United Methodists risk arrest in deportation protest

Bishop Minerva Carcaño led a group of United Methodists as they joined with more than 100 faith leaders and immigration activists in an act of civil disobedience in front of the White House on July 31, 2014 to demand President Barack Obama end “inhumane” immigration enforcement policies. Bill Mefford, director at the United Methodist Board of Church and Society, said United Methodists came from Texas, Iowa, Pennsylvania, Virginia, Maryland, New York, Connecticut, California, Illinois, Ohio, New Jersey, Mississippi, Tennessee and Hawaii in support of immigration reform. United Methodist News Service has more coverage of the demonstration. 

Video streaming of the immigration event began at 12 noon EST/ 11 a.m. CST on July 31, 2014.


Like what you're reading? Support the ministry of UM News! Your support ensures the latest denominational news, dynamic stories and informative articles will continue to connect our global community. Make a tax-deductible donation at ResourceUMC.org/GiveUMCom.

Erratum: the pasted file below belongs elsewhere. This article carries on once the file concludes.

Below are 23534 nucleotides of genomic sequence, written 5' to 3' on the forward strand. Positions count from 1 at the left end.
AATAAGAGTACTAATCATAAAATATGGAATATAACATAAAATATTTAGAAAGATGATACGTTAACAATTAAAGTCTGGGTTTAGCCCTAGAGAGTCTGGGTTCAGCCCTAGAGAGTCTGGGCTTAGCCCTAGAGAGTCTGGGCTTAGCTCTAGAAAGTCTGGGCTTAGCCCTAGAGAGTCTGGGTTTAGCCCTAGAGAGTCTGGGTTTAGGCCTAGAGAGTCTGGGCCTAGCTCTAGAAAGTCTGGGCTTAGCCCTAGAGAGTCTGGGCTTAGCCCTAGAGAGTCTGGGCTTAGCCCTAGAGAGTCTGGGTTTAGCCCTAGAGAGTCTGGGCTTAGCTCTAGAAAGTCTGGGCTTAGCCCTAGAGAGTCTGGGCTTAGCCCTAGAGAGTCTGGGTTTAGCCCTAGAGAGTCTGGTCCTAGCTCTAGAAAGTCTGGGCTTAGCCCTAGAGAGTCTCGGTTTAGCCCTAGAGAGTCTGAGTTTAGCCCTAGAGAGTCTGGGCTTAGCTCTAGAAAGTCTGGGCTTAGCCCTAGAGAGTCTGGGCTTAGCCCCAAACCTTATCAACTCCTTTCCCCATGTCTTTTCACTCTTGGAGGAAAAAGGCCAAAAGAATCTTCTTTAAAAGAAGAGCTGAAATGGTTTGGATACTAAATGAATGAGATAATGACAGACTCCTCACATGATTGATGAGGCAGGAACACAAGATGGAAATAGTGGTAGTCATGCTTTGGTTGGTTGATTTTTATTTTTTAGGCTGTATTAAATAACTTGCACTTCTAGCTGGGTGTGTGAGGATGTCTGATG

Sign up for our newsletter!

UMNEWS-SUBSCRIPTION
Social Concerns
The Rev. Stefan Schörk, who granted asylum to an Iranian man in his church in Pegnitz, Germany, in January, has been fined for “aiding and abetting unauthorized residence.” The United Methodist pastor said he is disappointed with the verdict but hopes it provides an opportunity for changes regarding church asylum in the state of Bavaria. Photo by Klaus U. Ruof, UM Communications Germany.

German pastor sentenced for providing asylum

A United Methodist pastor faces a penalty of 1,500 Euros (more than $1,700 U.S.) for “aiding and abetting unauthorized residence,” a sentence upheld in a Nov. 8 court hearing.
Local Church
A mural at the United Methodist Christ Ministry Center in San Diego illustrates part of the text of Matthew 25, the biblical basis of the center’s ministry among immigrants who have crossed the nearby border. Still frame from video by Joey Butler, UM News.

Haitian migrants bring vitality to declining church

Congregation changes from being a traditional church to a ministry center and opens its doors wide to those in need.
Social Concerns
The Rev. Joel Hortiales (left) prays with Carlos Ivan Baran Hidalgo; his wife, Danelly Mazariegos Morales; and their 3-year-old daughter, Scarlett Juliette, at the Camino de Salvación shelter in Tijuana, Mexico. The family fled violence in Guatemala and is hoping to pursue a claim for asylum in the U.S. Hortiales is a United Methodist missionary and serves as director of Hispanic/Latino ministries and border concerns for the California-Pacific Conference. Photo by Mike DuBose, UM News.

Photo essay: ‘I was a stranger…’

In September, a UM News team accompanied faith leaders from the United Methodist Church and the Methodist Church of Mexico on visits to migrant communities along the U.S.-Mexico border. See how the church is ministering to those in need through the eyes of photojournalist Mike DuBose.